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Sony Ericsson Walkman W910i motion-controlled phone

The shake of things to come

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There’s also a camera key on one side of the phone that switches into the shutter control when holding the phone in landscape mode. A volume rocker key doubles up as the zoom key here too, while there’s a Memory Stick Micro (M2) card slot on the side which accommodates the 1GB card Sony Ericsson supplies with the W910i - although it can take cards up to 4GB.

This is where you’ll be keeping most of your tunes, the internal memory being a modest 35MB. The music player is naturally the centre of attention on any Walkman mobile, and a Walkman-logoed key to the music software is usually prominent. On the W910i, however, this button is tiny, and sits on top of the phone, opposite the on/off key.

Sony Ericsson W910i mobile phone

Slim for a sliderphone

But as well as zapping you straight into Walkman mode, this key is essential for getting the shake control in motion too. When the Walkman player is lining up tunes, you hold this button and give it a tilt to the right to go forward a track or tilt to the left to go back a track. A quick shake in both directions sets the player to shuffle mode, playing tracks randomly.

While that might sound easy enough, the positioning of the button makes it a bit awkward to hold and shake comfortably. It’s as if Sony Ericsson has deliberately made it slightly tricky to prevent accidental shake’n’tracking. Frankly, it’s far simpler to just press the forward button on the control panel – and you’ll be sure you’ve got to the right track too, rather than accidentally shuffling or switching back a track after going forward. In short, at the moment shake control is a gimmick that you can file under 'seemed like a good idea at the time'.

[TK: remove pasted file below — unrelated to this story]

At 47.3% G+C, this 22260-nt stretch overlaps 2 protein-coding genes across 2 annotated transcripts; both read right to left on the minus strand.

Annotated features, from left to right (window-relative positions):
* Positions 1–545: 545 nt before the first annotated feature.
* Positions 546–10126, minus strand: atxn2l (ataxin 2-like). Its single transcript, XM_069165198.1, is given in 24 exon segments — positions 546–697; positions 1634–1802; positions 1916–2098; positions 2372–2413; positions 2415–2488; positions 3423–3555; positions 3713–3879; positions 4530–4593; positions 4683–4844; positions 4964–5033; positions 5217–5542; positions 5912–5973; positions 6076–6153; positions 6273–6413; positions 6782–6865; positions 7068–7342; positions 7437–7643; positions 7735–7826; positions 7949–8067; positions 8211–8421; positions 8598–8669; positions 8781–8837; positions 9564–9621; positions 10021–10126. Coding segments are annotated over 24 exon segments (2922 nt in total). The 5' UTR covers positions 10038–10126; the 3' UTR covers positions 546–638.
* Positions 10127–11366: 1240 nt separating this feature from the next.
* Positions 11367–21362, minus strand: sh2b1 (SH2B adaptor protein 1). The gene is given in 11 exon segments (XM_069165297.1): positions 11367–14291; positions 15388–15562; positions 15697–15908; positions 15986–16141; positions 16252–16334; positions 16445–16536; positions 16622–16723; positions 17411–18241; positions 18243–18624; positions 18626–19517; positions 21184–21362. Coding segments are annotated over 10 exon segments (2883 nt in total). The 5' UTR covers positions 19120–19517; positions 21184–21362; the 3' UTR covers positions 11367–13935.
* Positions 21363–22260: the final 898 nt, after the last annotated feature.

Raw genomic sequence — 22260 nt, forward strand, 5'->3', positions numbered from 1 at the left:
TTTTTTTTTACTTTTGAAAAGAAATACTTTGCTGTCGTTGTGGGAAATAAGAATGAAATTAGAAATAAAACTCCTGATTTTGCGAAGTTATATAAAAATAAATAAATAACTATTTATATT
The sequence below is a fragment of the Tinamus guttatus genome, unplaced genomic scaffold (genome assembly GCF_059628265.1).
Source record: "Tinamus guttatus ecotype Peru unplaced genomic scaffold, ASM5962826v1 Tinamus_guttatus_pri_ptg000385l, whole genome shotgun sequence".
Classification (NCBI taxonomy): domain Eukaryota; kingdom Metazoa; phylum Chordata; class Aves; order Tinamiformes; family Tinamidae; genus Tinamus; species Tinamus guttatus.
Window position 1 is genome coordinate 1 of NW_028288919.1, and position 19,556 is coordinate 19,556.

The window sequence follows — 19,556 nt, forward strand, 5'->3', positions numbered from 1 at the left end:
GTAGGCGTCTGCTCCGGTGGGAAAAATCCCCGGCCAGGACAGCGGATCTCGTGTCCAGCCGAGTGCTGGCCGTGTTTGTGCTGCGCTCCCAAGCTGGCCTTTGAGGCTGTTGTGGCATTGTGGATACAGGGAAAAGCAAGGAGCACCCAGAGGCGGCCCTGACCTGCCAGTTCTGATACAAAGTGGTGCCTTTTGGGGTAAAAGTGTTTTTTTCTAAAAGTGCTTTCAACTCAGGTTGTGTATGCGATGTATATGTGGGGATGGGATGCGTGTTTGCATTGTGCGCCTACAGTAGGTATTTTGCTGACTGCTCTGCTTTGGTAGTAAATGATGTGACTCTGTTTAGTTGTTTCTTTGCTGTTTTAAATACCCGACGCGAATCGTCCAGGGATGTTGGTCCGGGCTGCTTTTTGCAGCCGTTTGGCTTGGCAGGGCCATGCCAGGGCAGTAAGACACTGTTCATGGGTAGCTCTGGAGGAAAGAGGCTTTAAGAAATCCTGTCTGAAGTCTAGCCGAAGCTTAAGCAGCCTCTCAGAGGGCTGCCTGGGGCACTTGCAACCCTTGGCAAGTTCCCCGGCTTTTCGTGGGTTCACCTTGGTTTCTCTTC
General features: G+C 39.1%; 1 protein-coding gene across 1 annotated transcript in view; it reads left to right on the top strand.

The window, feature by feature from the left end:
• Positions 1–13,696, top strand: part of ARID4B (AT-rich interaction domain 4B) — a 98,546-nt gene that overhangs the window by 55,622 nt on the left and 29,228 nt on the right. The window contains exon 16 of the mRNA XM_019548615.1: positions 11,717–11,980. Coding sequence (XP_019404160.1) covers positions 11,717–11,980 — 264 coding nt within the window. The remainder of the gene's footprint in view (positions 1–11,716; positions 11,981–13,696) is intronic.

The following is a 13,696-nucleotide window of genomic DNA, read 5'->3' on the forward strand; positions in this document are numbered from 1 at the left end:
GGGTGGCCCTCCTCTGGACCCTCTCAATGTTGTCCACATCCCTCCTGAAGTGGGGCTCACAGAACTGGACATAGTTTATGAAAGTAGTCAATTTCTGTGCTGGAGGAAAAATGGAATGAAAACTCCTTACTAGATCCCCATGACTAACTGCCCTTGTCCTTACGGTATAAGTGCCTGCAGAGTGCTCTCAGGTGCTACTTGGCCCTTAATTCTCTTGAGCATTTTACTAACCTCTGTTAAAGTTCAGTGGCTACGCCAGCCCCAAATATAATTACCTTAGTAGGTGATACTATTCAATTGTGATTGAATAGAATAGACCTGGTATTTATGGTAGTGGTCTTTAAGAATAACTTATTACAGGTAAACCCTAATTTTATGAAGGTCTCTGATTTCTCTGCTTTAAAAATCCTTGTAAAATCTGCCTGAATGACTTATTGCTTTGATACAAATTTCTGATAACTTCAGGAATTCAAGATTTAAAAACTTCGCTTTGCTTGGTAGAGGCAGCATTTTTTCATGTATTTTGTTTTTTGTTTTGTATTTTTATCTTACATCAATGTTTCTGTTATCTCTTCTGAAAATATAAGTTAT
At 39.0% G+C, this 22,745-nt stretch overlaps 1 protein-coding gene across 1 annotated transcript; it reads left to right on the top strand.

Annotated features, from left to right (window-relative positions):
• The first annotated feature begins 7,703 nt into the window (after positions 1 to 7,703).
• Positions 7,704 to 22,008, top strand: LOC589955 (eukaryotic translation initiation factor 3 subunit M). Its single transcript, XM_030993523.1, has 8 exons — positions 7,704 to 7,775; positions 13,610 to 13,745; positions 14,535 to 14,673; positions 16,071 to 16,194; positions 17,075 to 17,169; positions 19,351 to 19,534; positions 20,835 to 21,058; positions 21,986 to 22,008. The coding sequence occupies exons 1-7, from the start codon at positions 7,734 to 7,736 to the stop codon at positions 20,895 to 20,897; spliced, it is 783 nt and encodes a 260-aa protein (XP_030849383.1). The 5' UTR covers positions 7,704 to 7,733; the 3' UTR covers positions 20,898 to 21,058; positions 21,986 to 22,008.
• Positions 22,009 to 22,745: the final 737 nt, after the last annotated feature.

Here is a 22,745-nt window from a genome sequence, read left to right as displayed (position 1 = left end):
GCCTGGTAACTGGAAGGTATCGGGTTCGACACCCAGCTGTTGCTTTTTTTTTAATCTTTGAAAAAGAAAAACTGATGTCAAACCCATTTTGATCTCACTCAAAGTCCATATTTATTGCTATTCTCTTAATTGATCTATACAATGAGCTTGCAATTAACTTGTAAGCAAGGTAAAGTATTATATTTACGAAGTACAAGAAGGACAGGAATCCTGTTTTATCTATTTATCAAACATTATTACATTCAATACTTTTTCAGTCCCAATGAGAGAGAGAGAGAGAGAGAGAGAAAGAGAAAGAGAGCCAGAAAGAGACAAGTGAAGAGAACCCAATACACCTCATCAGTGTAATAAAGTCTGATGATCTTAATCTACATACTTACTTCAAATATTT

Most of the Walkman player functionality is recognisable stuff, although the updated Walkman Player 3.0 software is very well presented and attractive. It supports a variety of file formats and album artwork. Music is organised by artist, album, tracks, genre and year, and you can create your own playlists. You can also add audio books and podcasts to your music line-up.

Additionally, Sony Ericsson has included a SensMe function, which can list tracks by mood. By using bundled Media Manager PC software, you can transfer music files with assigned moods to the phone. The SensMe software plots these on the display around axes marked happy/sad and fast/slow. You can move a circle on screen to a point on the chart where there’s a tune plotted - a bit sad and fast, for example - and click on these tunes to create a playlist that suits your mood.

Another gimmick? Of course, and not really our cup of char, but we can see that joggers or gym bunnies might make use of the fast/happy combo.

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